Demeures de l'esprit. Grande-Bretagne. I, Angleterre sud & centre, Pays de Galles

Name of traveller

Renaud Camus (b. 1946)

Reason for travel

  • conducting research for the book

Date of travel

undated, ca. early 2000s

[L]e boathouse de Dylan Thomas . . . est une des plus séduisantes demeures qui soient au monde . . .; ce n’est pas à cause de son architecture, qui n’a rien d’extraordinaire, mais de son admirable isolement. . . . La maison de Dylan Thomas tenait toute sa magie de sa solitude et de lui. (Camus 202-3)


  • architecture:
    • visits the Boathouse, the home of Dylan Thomas in Laugharne, the interior gives a good representation of post-war middle-class bohemian life; is shocked to find that Sea View, Thomas's first home in Laugharne, is falling down
    • juxtaposes the simplicity of the writing shed with the artistic quality of Dylan Thomas's later poems
    • displeased with modern architecture in close proximity to older buildings, but generally Welsh architecture tends to be insignificant apart from the Norman castles
    • English architecture is more ornate and delicate in contrast to the harshness and sometimes ugliness of Welsh architecture
    • is surprised to discover that the plain-looking, barn-like Ty Mawr Wybrant was a residence for the gentry
    • finds the carved façade of Plas Newydd, Llangollen, less impressive, but the varnished black wood gives off a nice odour of wax and is pleasing to the eye
  • art: contains some photographs
  • language:
    • discusses the difficulty of translating the word 'boathouse' into French
    • relates William Morgan's translation of the Bible into Welsh
    • although the Bible has lost its influence, Welsh is taught in Welsh schools and the language is one of the most striking features for travellers in Wales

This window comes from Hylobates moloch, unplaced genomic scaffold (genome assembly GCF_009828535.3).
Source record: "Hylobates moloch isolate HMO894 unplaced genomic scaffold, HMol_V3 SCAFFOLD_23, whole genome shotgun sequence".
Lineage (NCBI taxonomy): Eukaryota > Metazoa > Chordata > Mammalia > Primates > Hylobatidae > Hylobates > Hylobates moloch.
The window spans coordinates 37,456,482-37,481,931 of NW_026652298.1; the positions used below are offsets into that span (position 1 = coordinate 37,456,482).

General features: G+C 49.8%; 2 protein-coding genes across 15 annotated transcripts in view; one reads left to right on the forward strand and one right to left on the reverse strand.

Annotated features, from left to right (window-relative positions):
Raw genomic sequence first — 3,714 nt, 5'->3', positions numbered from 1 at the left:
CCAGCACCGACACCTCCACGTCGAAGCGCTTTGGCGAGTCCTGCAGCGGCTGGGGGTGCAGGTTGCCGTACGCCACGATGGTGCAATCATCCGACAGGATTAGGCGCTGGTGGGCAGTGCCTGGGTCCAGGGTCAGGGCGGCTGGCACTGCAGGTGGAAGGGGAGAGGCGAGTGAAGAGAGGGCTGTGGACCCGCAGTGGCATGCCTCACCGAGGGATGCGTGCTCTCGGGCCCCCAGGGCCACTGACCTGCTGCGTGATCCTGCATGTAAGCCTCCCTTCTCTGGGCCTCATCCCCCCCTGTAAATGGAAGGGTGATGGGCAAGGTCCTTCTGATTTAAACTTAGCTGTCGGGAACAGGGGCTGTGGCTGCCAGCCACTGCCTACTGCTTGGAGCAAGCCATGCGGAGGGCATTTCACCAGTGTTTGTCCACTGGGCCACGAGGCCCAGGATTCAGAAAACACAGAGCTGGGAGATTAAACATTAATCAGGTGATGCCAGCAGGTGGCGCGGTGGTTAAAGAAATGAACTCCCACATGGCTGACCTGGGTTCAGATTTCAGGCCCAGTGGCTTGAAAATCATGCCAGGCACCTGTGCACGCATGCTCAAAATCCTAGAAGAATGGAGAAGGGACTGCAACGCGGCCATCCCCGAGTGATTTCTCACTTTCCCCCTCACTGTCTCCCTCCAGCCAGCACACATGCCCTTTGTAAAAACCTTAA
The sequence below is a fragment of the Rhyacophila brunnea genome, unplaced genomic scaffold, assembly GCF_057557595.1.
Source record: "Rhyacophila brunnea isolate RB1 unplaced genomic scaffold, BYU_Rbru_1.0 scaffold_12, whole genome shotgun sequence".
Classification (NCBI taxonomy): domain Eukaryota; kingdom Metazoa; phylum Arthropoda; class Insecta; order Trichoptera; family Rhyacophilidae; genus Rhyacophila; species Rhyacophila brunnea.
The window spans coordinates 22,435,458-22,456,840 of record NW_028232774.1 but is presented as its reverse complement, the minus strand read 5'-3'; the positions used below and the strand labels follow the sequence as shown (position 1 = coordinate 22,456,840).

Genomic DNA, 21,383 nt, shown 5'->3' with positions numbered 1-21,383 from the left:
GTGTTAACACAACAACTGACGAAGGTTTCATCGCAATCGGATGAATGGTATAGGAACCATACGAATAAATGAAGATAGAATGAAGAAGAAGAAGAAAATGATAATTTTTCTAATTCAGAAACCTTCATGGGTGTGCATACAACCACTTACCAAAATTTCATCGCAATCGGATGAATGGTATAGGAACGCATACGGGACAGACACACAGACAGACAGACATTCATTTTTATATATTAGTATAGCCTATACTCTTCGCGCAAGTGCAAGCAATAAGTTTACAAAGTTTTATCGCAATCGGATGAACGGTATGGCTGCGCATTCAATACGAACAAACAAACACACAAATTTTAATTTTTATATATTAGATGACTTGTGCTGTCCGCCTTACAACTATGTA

• people:
    • discusses the life and writings of Dylan Thomas (1914-1953)
    • praises William Morgan (1545-1604) as one of the greatest humanists of the late Renaissance and discusses his career
    • detailed description of the lives of the Ladies of Llangollen, Eleanor Charlotte Butler (1739-1829) and Sarah Ponsonby (1755-1831), their possibly lesbian relationship and their many international visitors
  • terrain:
    • praises the perfect solitude and magic of the landscape around the Boathouse, which is now under threat as the view is spoilt by a newly-built villa at close proximity
    • is pleased with the route that leads to Ty Mawr Wybrnant and the surrounding landscape, although the site itself tends to disappoint
    • implies that comparing Scottish and Welsh landscapes and the Lake District with each other is provocative to the people who live there; French visitors to north Wales will be reminded of Gascony and the Auvergne
    • it may be overstating it to call Wales wild, but the landscapes are harsh, hard, austere and often grandiose

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Camus, Renaud. Demeures de l'esprit. Grande-Bretagne. I, Angleterre sud & centre, Pays de Galles. Paris : Fayard, 2008. 201-23. Print.